Algae usually are identified with the color green, but they actually occur in a great range of colors and hues, depending on the kind of algae and in some cases on the way they are grown. The colors are due to pigments (colored molecules) within individual cells.
Three broad categories of pigments occur in algae:
- Chlorophylls: green
- Carotenoids: red, orange, yellow, amber, or brown
- Phycobilins: iridescent red or blue
There are common reasons why the colors of some algae change with culture conditions. At low light intensities, some algae produce more light-absorbing pigments to improve their efficiency of photosynthesis. At very high light intensities, some algae produce a high concentration of "sunscreen" pigments to protect the interior of the cell from exposure to excess ultraviolet and blue light.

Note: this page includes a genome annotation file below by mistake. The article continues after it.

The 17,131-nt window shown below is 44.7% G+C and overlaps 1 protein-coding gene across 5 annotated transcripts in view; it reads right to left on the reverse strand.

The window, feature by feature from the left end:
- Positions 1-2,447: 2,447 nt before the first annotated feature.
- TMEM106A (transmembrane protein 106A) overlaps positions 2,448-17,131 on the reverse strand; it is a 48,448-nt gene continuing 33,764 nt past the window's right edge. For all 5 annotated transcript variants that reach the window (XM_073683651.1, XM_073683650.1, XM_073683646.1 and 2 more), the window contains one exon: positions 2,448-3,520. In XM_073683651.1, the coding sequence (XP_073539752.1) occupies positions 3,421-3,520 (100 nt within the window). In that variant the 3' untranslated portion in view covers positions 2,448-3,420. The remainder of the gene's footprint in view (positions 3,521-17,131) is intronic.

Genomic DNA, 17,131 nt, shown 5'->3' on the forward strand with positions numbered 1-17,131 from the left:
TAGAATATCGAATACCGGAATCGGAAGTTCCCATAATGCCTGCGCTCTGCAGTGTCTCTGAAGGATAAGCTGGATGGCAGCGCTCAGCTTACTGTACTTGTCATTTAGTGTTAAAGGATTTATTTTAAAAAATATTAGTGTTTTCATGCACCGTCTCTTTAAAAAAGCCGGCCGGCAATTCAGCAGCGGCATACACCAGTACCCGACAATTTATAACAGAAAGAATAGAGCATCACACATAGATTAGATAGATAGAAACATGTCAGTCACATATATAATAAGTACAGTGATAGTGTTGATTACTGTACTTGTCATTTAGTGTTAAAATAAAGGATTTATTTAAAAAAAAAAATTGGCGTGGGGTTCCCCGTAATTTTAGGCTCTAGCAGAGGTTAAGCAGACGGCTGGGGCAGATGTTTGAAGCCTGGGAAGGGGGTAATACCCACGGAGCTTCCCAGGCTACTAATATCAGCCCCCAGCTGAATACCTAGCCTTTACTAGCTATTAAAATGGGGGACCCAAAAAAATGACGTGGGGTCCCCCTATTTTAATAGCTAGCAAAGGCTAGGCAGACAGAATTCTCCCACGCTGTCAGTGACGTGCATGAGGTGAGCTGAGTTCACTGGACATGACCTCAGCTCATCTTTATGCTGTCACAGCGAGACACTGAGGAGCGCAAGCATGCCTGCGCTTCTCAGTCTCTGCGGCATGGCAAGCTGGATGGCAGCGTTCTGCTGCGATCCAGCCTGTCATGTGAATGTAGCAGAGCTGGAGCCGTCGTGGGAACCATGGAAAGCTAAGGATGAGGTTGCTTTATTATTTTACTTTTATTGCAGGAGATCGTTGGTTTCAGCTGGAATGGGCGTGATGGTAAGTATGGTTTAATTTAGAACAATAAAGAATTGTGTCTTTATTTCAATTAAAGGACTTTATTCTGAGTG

Chromatic adaptation in algae is the ability to adapt to different wave lengths in the environment by changing their relative amount of various pigments. This adaptation allows the algal cells to maximize light absorbance for photosynthesis. A few algae (including Fremyella), when subjected to light of one color, it will express the complimentary color. Teaching kits will be filled with the species determined to be the healthiest on a week to week basis by the Culture Collection Manager.